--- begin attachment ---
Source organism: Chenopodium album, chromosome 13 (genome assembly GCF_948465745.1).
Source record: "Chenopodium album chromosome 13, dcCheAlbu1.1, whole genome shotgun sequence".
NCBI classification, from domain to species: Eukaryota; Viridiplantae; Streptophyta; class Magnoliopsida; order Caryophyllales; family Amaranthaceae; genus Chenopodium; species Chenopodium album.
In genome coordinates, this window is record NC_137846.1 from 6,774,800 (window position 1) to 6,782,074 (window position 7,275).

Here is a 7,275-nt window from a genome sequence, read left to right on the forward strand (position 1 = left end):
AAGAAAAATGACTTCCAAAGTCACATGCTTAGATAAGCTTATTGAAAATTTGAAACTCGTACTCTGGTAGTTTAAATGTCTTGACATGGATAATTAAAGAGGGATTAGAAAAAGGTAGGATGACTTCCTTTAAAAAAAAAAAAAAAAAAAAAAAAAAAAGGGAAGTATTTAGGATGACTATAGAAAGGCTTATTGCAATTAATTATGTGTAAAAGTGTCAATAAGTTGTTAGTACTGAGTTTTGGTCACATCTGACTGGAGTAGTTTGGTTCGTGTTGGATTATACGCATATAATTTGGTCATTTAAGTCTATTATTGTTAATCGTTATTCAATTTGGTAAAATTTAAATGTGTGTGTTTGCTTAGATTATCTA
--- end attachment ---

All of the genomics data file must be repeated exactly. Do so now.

Source organism: Chenopodium album, chromosome 13 (genome assembly GCF_948465745.1).
Source record: "Chenopodium album chromosome 13, dcCheAlbu1.1, whole genome shotgun sequence".
NCBI classification, from domain to species: Eukaryota; Viridiplantae; Streptophyta; class Magnoliopsida; order Caryophyllales; family Amaranthaceae; genus Chenopodium; species Chenopodium album.
In genome coordinates, this window is record NC_137846.1 from 6,774,800 (window position 1) to 6,782,074 (window position 7,275).

Here is a 7,275-nt window from a genome sequence, read left to right on the forward strand (position 1 = left end):
AAGAAAAATGACTTCCAAAGTCACATGCTTAGATAAGCTTATTGAAAATTTGAAACTCGTACTCTGGTAGTTTAAATGTCTTGACATGGATAATTAAAGAGGGATTAGAAAAAGGTAGGATGACTTCCTTTAAAAAAAAAAAAAAAAAAAAAAAAAAAAGGGAAGTATTTAGGATGACTATAGAAAGGCTTATTGCAATTAATTATGTGTAAAAGTGTCAATAAGTTGTTAGTACTGAGTTTTGGTCACATCTGACTGGAGTAGTTTGGTTCGTGTTGGATTATACGCATATAATTTGGTCATTTAAGTCTATTATTGTTAATCGTTATTCAATTTGGTAAAATTTAAATGTGTGTGTTTGCTTAGATTATCTA